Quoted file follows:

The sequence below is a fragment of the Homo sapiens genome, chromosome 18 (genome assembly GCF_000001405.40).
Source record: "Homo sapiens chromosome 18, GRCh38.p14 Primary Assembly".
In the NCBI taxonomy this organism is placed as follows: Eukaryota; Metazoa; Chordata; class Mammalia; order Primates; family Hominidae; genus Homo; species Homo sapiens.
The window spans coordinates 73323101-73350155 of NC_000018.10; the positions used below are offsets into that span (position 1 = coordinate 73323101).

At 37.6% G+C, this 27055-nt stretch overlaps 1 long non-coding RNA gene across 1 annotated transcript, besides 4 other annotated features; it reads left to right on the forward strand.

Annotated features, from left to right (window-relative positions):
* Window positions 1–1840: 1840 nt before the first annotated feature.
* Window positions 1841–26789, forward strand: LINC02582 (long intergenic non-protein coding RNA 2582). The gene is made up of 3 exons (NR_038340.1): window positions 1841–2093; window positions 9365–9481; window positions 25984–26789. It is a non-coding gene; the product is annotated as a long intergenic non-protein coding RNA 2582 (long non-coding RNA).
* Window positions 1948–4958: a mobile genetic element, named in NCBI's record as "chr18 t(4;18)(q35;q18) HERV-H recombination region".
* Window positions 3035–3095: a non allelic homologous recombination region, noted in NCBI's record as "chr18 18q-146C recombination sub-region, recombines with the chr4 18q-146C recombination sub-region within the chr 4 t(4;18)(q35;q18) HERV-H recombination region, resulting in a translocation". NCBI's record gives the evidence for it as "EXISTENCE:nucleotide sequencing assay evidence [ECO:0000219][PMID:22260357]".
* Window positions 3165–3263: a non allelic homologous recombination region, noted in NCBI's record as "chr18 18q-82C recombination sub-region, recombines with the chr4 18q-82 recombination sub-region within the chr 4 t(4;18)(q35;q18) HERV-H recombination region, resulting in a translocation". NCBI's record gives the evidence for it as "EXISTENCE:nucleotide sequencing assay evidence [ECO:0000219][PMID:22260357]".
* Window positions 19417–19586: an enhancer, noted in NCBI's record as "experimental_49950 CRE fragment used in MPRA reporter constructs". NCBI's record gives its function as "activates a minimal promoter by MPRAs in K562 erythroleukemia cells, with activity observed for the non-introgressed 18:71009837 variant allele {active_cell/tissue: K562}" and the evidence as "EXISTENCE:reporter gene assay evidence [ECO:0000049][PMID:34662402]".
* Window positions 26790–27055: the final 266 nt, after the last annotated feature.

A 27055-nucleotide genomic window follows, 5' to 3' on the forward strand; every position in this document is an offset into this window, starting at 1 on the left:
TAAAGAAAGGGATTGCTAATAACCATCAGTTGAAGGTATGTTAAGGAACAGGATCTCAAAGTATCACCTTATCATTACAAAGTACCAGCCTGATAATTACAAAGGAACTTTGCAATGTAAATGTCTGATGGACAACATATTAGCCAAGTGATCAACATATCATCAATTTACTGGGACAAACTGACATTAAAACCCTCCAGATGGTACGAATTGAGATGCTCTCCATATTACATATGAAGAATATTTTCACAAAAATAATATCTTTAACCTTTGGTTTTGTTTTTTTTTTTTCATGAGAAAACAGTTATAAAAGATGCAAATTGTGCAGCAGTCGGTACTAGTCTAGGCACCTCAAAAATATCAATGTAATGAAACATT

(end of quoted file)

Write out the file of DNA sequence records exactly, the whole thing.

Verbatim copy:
The sequence below is a fragment of the Homo sapiens genome, chromosome 18 (genome assembly GCF_000001405.40).
Source record: "Homo sapiens chromosome 18, GRCh38.p14 Primary Assembly".
In the NCBI taxonomy this organism is placed as follows: Eukaryota; Metazoa; Chordata; class Mammalia; order Primates; family Hominidae; genus Homo; species Homo sapiens.
The window spans coordinates 73323101-73350155 of NC_000018.10; the positions used below are offsets into that span (position 1 = coordinate 73323101).

At 37.6% G+C, this 27055-nt stretch overlaps 1 long non-coding RNA gene across 1 annotated transcript, besides 4 other annotated features; it reads left to right on the forward strand.

Annotated features, from left to right (window-relative positions):
* Window positions 1–1840: 1840 nt before the first annotated feature.
* Window positions 1841–26789, forward strand: LINC02582 (long intergenic non-protein coding RNA 2582). The gene is made up of 3 exons (NR_038340.1): window positions 1841–2093; window positions 9365–9481; window positions 25984–26789. It is a non-coding gene; the product is annotated as a long intergenic non-protein coding RNA 2582 (long non-coding RNA).
* Window positions 1948–4958: a mobile genetic element, named in NCBI's record as "chr18 t(4;18)(q35;q18) HERV-H recombination region".
* Window positions 3035–3095: a non allelic homologous recombination region, noted in NCBI's record as "chr18 18q-146C recombination sub-region, recombines with the chr4 18q-146C recombination sub-region within the chr 4 t(4;18)(q35;q18) HERV-H recombination region, resulting in a translocation". NCBI's record gives the evidence for it as "EXISTENCE:nucleotide sequencing assay evidence [ECO:0000219][PMID:22260357]".
* Window positions 3165–3263: a non allelic homologous recombination region, noted in NCBI's record as "chr18 18q-82C recombination sub-region, recombines with the chr4 18q-82 recombination sub-region within the chr 4 t(4;18)(q35;q18) HERV-H recombination region, resulting in a translocation". NCBI's record gives the evidence for it as "EXISTENCE:nucleotide sequencing assay evidence [ECO:0000219][PMID:22260357]".
* Window positions 19417–19586: an enhancer, noted in NCBI's record as "experimental_49950 CRE fragment used in MPRA reporter constructs". NCBI's record gives its function as "activates a minimal promoter by MPRAs in K562 erythroleukemia cells, with activity observed for the non-introgressed 18:71009837 variant allele {active_cell/tissue: K562}" and the evidence as "EXISTENCE:reporter gene assay evidence [ECO:0000049][PMID:34662402]".
* Window positions 26790–27055: the final 266 nt, after the last annotated feature.

A 27055-nucleotide genomic window follows, 5' to 3' on the forward strand; every position in this document is an offset into this window, starting at 1 on the left:
TAAAGAAAGGGATTGCTAATAACCATCAGTTGAAGGTATGTTAAGGAACAGGATCTCAAAGTATCACCTTATCATTACAAAGTACCAGCCTGATAATTACAAAGGAACTTTGCAATGTAAATGTCTGATGGACAACATATTAGCCAAGTGATCAACATATCATCAATTTACTGGGACAAACTGACATTAAAACCCTCCAGATGGTACGAATTGAGATGCTCTCCATATTACATATGAAGAATATTTTCACAAAAATAATATCTTTAACCTTTGGTTTTGTTTTTTTTTTTTCATGAGAAAACAGTTATAAAAGATGCAAATTGTGCAGCAGTCGGTACTAGTCTAGGCACCTCAAAAATATCAATGTAATGAAACATT